Wednesday, 28 January 2009
HERO WANTED (2008)
Directed by: Brian Smrz
Written by: Chad & Evan Law
Starring: Cuba Gooding Jr, Norman Reedus & Ray Liotta
Hero Wanted comes from action/stunt supreme Brain Smrz (Face/Off, Die Hard 4.0), making his directional debut, and while it isn’t wholly successful in it’s non-linear story telling approach and serious take on an action film, it is nevertheless a tough and entertaining slice of hard boiled action. Liam Case (Gooding Jr) is a pretty decent guy trying to get by. Having lost his wife in a terrible car accident he gets a second chance at heroics when he rescues a young girl from a burning crashed car. Somewhat rejuvenated with life, Case decides to ask the foxy girl at his local bank out to try and put the past behind him. But having a serious case of the nerves, he orchestrates his buddy to pretend to hold up the bank so he can save her and this way overcome his fear of, well, talking to her. However, Case’s buddy, Swain (Reedus) isn’t exactly a great friend and roping in his gang of violent criminal friends they decide to rob the bank for real. This leads to the death of Miss foxy bank teller (the incredibly foxy Christa Campbell) and sets Case on a course of revenge which involves lots and lots of shooting.
Now no-one will claim Hero Wanted’s plot exists in any kind of reality (asking your buddy to pretend to rob a bank just so you can talk to a girl, a case in point) but as a slice of hard bolied action noir, Hero Wanted works surprisingly well. With slick production values, competent direction and all the actors delivering committed performances, Hero Wanted offers something a little different to the action genre. We still have some awesomely brutal fights and an epic shootout but we also get nicely fleshed out characters. Gooding Jr is very good as the conflicted and mortally wounded (both mentally and physically) Case, if a little over earnest in some scenes. However, the scenes he shares with Jean Smart, playing the mother of the foxy bank teller, are deftly handled and bring a very touching human element to a very violent film. The bad guys (Reedus, Kim Coates, Tommy Flanagan, Steven Kozlowski) are all thoroughly nasty and evil; though, refreshingly, don’t end up dead in the expected stereotyped manner. There is also good support from Ben Cross, Todd Jensen and the always great Ray Liotta.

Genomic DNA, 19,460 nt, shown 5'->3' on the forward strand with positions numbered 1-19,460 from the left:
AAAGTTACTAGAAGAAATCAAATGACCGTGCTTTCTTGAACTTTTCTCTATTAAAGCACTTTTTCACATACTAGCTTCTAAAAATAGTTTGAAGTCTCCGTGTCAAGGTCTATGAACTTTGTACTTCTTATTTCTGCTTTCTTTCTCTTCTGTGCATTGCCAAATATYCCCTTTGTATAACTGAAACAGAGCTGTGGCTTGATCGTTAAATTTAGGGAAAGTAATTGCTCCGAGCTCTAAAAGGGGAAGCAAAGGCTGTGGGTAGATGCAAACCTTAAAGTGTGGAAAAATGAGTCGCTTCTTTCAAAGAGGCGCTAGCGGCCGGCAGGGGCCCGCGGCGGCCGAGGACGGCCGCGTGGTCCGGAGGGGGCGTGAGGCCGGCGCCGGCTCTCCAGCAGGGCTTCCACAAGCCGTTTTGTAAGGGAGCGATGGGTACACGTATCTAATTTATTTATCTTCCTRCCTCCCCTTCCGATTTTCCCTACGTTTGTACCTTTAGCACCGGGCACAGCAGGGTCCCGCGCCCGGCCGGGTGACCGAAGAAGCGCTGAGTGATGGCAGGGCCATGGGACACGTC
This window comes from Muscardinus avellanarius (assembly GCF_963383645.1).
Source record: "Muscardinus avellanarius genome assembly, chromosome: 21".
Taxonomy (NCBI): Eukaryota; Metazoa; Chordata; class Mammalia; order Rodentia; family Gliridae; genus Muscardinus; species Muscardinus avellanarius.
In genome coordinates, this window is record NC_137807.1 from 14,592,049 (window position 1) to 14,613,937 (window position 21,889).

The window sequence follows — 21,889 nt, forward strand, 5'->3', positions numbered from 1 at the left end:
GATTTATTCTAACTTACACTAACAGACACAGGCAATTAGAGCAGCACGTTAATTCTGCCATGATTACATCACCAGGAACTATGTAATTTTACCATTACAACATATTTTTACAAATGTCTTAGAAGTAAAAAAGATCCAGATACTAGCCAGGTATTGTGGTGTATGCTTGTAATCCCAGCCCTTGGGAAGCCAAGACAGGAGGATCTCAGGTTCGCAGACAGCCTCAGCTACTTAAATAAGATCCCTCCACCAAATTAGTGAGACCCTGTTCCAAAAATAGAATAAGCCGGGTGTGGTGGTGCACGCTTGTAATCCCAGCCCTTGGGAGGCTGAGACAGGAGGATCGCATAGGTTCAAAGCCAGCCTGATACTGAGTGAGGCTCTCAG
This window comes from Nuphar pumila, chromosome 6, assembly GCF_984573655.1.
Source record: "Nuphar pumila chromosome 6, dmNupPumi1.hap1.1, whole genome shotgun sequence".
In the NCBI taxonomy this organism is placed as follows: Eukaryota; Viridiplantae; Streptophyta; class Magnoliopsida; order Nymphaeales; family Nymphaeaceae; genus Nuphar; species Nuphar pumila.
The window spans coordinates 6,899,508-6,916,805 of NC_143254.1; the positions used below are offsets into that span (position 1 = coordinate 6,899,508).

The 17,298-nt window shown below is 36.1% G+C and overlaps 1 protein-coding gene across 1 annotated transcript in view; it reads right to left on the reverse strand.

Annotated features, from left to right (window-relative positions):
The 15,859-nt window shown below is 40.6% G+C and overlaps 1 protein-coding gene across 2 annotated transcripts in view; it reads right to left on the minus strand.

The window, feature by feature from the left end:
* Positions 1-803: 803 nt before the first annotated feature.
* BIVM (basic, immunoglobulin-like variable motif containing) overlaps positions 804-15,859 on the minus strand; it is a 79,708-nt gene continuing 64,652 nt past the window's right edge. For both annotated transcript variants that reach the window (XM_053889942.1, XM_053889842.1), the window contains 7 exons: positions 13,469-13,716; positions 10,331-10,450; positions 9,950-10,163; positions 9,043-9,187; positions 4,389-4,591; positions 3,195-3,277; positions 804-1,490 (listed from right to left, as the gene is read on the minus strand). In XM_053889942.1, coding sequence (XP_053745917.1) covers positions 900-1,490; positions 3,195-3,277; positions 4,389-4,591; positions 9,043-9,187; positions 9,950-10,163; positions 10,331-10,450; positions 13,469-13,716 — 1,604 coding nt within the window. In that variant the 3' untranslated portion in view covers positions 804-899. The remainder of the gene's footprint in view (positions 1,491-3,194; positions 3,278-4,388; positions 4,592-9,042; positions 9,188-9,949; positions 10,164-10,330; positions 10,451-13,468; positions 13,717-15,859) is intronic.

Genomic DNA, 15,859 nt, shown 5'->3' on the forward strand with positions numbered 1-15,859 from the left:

The flick unfolds in a non-linear fashion, meaning events flip flop back on one another until they finally straighten out into a coherent manner. It’s an effective, if little confusing, narrative tool that adds something a little extra to the usual story of a man taking up arms to right some wrongs. The dialogue is appropriately hard bitten and sweary and the character interaction pleasingly witty, dynamic and in certain scenes, emotional. On top of that, there is some corking action. Not least two down and very dirty fights, one in a mechanics work shop and another is night club bathroom. Violent, inventive and they hit hard.
Not a film for everyone or every action fan but a worthy attempt at doing something a little different and overall, a very entertaining slice of pulp action fiction. Good stuff.